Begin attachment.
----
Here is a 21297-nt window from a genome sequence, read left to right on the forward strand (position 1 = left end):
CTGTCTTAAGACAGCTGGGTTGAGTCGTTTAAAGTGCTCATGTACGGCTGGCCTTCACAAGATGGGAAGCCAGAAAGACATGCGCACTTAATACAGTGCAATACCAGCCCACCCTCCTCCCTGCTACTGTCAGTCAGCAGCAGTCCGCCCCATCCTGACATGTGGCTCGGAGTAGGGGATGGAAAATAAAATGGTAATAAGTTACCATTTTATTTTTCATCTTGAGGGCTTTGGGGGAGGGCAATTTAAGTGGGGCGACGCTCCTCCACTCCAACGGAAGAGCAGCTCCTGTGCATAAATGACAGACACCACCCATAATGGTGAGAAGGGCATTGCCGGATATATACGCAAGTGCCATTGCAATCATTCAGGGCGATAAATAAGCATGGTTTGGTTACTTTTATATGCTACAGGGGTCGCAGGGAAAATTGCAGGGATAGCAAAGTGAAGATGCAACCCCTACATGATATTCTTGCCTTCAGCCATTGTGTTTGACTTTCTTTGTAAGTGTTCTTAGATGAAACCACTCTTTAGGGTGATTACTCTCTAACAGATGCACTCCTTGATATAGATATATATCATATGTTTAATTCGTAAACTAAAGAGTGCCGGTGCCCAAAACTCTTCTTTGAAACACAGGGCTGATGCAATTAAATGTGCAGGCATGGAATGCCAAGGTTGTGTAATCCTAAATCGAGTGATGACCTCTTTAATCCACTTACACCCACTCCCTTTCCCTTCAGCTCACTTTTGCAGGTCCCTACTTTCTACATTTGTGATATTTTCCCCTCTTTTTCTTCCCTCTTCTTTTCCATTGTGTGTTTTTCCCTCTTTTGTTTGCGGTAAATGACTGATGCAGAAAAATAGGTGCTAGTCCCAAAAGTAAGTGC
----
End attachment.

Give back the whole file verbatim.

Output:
Here is a 21297-nt window from a genome sequence, read left to right on the forward strand (position 1 = left end):
CTGTCTTAAGACAGCTGGGTTGAGTCGTTTAAAGTGCTCATGTACGGCTGGCCTTCACAAGATGGGAAGCCAGAAAGACATGCGCACTTAATACAGTGCAATACCAGCCCACCCTCCTCCCTGCTACTGTCAGTCAGCAGCAGTCCGCCCCATCCTGACATGTGGCTCGGAGTAGGGGATGGAAAATAAAATGGTAATAAGTTACCATTTTATTTTTCATCTTGAGGGCTTTGGGGGAGGGCAATTTAAGTGGGGCGACGCTCCTCCACTCCAACGGAAGAGCAGCTCCTGTGCATAAATGACAGACACCACCCATAATGGTGAGAAGGGCATTGCCGGATATATACGCAAGTGCCATTGCAATCATTCAGGGCGATAAATAAGCATGGTTTGGTTACTTTTATATGCTACAGGGGTCGCAGGGAAAATTGCAGGGATAGCAAAGTGAAGATGCAACCCCTACATGATATTCTTGCCTTCAGCCATTGTGTTTGACTTTCTTTGTAAGTGTTCTTAGATGAAACCACTCTTTAGGGTGATTACTCTCTAACAGATGCACTCCTTGATATAGATATATATCATATGTTTAATTCGTAAACTAAAGAGTGCCGGTGCCCAAAACTCTTCTTTGAAACACAGGGCTGATGCAATTAAATGTGCAGGCATGGAATGCCAAGGTTGTGTAATCCTAAATCGAGTGATGACCTCTTTAATCCACTTACACCCACTCCCTTTCCCTTCAGCTCACTTTTGCAGGTCCCTACTTTCTACATTTGTGATATTTTCCCCTCTTTTTCTTCCCTCTTCTTTTCCATTGTGTGTTTTTCCCTCTTTTGTTTGCGGTAAATGACTGATGCAGAAAAATAGGTGCTAGTCCCAAAAGTAAGTGC